A variety of issues were put to Otago Fish and Game officers by local anglers on Wednesday, during a feedback session for the Fish and Game council's annual review of the sports fishing regulations.
Fish and Game officer Cliff Halford presented findings of the review to around 20 Wanaka anglers at the Lake Wanaka Centre on Wednesday night.
The issues of declining fish numbers, regulation simplification and lack of scientific knowledge were brought to the fore of the two-hour discussion.
Possible options for solving the issues were presented to the meeting including reducing the daily bag limit.
Most of the audience agreed with that approach, pointing out the fact fishermen would still be able to catch as many fish as they liked, as the limit would affect only the number they could take home.
Upper Clutha Angling Club president Owen Poole was one of the advocates for this change.
"The view of the Upper Clutha Angling Club is that it [the bag limit] should be reduced from six to four. [Lake] Wanaka is really suffering.''
Fellow fisherman John Highton agreed.
"Surely the common sense thing to do is to take a precautionary approach, given the level of concern that there is around [about the number of fish], and reduce it to at least four, and in my view two.''
He also believed surveying spawning waters would be crucial to discovering whether fish numbers had dropped in the region.
Mr Halford divulged that the bag would have to be reduced significantly for it to have any impact on harvest.
But Mr Poole disagreed.
"You said it had to be meaningful. Six to four is a 33% decline. That's meaningful. Most people would think that was meaningful.''
Simplifying the regulations was another issue where many anglers provided feedback.
Mr Halford said there was ``national concern'' about the regulation guidebook continuing to lengthen year upon year.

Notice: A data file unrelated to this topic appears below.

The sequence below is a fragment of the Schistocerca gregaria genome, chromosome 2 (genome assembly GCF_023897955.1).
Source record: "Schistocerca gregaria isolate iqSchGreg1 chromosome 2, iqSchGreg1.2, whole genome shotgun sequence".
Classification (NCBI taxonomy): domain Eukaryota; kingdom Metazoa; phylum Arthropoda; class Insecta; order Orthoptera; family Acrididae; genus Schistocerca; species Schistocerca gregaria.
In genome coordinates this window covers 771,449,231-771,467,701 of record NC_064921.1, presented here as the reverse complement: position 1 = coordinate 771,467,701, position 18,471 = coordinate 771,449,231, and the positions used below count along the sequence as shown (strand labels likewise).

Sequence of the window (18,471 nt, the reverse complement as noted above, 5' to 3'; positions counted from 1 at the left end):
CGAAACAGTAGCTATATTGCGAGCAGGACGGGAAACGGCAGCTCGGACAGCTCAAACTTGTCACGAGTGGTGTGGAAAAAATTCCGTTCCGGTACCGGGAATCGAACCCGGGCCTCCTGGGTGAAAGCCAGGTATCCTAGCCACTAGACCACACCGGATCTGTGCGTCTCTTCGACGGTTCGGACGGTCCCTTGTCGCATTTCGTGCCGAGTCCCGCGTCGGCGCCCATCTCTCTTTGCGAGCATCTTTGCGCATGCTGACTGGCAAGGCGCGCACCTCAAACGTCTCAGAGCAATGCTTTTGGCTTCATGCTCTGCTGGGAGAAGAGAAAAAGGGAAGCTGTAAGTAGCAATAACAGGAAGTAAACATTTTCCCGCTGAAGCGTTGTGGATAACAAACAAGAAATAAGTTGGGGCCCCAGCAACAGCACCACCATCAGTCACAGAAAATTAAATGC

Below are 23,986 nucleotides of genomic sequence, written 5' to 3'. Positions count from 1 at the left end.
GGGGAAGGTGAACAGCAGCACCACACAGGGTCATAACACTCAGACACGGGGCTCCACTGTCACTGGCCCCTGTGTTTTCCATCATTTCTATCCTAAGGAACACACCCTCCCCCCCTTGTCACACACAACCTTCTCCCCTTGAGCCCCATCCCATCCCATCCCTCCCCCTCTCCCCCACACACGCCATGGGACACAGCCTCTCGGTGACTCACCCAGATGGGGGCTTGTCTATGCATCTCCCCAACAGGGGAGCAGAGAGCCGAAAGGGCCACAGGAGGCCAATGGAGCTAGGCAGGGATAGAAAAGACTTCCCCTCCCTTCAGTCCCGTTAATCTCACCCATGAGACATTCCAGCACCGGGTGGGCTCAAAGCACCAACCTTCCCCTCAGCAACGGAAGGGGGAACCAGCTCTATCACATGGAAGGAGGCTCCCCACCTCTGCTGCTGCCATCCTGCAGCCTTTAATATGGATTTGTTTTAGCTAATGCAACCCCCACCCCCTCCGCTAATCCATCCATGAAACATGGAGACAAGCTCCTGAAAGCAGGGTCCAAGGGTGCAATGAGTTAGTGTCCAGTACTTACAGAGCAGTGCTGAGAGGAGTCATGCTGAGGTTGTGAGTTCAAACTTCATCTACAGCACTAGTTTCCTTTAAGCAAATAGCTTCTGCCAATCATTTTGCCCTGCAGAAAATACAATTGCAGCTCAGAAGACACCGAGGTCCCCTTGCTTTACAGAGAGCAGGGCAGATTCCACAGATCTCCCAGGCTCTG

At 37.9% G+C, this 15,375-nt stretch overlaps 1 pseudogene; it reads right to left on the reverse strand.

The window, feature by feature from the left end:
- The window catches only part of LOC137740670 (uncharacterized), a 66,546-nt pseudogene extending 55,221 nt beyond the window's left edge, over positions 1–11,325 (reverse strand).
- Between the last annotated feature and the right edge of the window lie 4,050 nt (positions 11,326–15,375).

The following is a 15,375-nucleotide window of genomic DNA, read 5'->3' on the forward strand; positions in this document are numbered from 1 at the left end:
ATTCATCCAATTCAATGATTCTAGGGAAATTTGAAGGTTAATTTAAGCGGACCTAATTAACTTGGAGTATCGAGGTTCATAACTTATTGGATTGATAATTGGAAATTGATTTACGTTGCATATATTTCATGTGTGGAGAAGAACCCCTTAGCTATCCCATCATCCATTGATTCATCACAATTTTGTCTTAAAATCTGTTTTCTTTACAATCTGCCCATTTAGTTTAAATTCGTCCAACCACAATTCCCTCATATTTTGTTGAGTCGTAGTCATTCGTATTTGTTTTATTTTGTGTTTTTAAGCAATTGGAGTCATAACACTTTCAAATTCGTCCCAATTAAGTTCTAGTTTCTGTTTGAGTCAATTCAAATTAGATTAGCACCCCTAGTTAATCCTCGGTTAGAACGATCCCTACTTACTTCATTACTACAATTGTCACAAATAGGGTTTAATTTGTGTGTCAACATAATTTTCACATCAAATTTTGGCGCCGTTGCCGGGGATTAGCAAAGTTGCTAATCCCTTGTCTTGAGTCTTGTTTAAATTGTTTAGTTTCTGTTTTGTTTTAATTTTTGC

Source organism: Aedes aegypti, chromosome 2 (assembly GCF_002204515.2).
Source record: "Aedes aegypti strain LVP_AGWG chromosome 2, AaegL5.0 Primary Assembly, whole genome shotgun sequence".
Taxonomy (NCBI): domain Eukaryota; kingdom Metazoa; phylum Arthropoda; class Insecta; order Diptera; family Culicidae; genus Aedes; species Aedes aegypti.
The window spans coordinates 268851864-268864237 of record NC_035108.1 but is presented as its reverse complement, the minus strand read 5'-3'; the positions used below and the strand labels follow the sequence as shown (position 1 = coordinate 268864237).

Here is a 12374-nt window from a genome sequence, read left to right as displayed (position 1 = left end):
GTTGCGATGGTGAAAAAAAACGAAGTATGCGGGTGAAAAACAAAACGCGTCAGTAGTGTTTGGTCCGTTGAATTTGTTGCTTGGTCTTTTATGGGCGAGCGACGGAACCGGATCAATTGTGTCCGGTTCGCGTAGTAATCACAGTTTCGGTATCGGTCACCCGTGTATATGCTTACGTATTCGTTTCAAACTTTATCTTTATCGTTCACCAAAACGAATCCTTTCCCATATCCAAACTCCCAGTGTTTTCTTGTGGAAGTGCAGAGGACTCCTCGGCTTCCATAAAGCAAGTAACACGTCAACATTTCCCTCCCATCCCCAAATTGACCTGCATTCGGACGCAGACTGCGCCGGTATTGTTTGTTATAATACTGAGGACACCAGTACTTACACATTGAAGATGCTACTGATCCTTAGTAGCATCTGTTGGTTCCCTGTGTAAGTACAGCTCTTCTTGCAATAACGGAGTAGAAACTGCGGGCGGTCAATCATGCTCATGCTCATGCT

"The regulations need to be simplified. We're looking at aligning with our neighbouring Fish and Game regions for angler interpretation, so when anglers are picking up the book they're not seeing a whole lot of different regulations all the time.''
Fellow officer Paul van Klink believed many found it difficult to understand the regulations on the upper section of the Clutha River, especially at Deans Bank.
"For most people fishing on the Clutha River, they find it [the regulations] very complicated. Most people who are fishing the river are actually from out of the region. It's really easy if you live here and have fly-fished it all your life, but for visiting people it's really complicated.''
Fish and Game councillor Rick Boyd thought the rules were not particularly difficult, but needed to be presented in a way that would be easier for people to understand.
"You only fish one place at a time and all you need is the regulations set out in a way that's easy for someone to find what applies to that particular piece of water. It's not rocket science. Primarily it's the way they're expressed and the way they're presented in the booklet that's the issue.''
Mr Poole said the angling club agreed the rules needed to be written more coherently, but believed the rules themselves were fine.
The majority of those in attendance were not impressed with Fish and Game's lack of scientific knowledge of the Otago fisheries after Mr Halford revealed Fish and Game had "very little information'' from any of the lakes in the Otago district.
"You don't have any knowledge. I would've thought that a priority of Fish & Game would be to commit their resources to getting some decent information,'' angler and former councillor Ray Grubb said.
Fish and Game officers will continue to seek feedback on the review from anglers in Balclutha, Alexandra, and Dunedin next week.
The deadline for written submissions is March 5, and any changes will be enacted at the beginning of the 2018-19 fishing season, on October 1.